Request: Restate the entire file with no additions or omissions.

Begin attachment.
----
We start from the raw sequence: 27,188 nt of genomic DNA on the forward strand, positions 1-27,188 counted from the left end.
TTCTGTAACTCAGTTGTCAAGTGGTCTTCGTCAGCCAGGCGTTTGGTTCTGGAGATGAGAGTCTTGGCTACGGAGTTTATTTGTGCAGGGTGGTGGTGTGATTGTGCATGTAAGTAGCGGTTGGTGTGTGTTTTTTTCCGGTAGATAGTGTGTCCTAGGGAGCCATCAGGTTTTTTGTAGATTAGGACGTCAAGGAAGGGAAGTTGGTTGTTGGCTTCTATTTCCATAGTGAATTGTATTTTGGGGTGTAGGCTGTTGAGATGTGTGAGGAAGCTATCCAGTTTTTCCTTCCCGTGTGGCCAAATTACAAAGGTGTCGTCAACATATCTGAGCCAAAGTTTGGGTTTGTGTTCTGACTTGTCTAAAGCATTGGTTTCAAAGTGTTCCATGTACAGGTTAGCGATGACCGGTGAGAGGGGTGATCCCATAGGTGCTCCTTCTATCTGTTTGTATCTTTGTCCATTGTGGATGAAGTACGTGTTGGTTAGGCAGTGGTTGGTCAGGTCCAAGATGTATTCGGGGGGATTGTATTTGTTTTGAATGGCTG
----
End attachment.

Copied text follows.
We start from the raw sequence: 27,188 nt of genomic DNA on the forward strand, positions 1-27,188 counted from the left end.
TTCTGTAACTCAGTTGTCAAGTGGTCTTCGTCAGCCAGGCGTTTGGTTCTGGAGATGAGAGTCTTGGCTACGGAGTTTATTTGTGCAGGGTGGTGGTGTGATTGTGCATGTAAGTAGCGGTTGGTGTGTGTTTTTTTCCGGTAGATAGTGTGTCCTAGGGAGCCATCAGGTTTTTTGTAGATTAGGACGTCAAGGAAGGGAAGTTGGTTGTTGGCTTCTATTTCCATAGTGAATTGTATTTTGGGGTGTAGGCTGTTGAGATGTGTGAGGAAGCTATCCAGTTTTTCCTTCCCGTGTGGCCAAATTACAAAGGTGTCGTCAACATATCTGAGCCAAAGTTTGGGTTTGTGTTCTGACTTGTCTAAAGCATTGGTTTCAAAGTGTTCCATGTACAGGTTAGCGATGACCGGTGAGAGGGGTGATCCCATAGGTGCTCCTTCTATCTGTTTGTATCTTTGTCCATTGTGGATGAAGTACGTGTTGGTTAGGCAGTGGTTGGTCAGGTCCAAGATGTATTCGGGGGGATTGTATTTGTTTTGAATGGCTG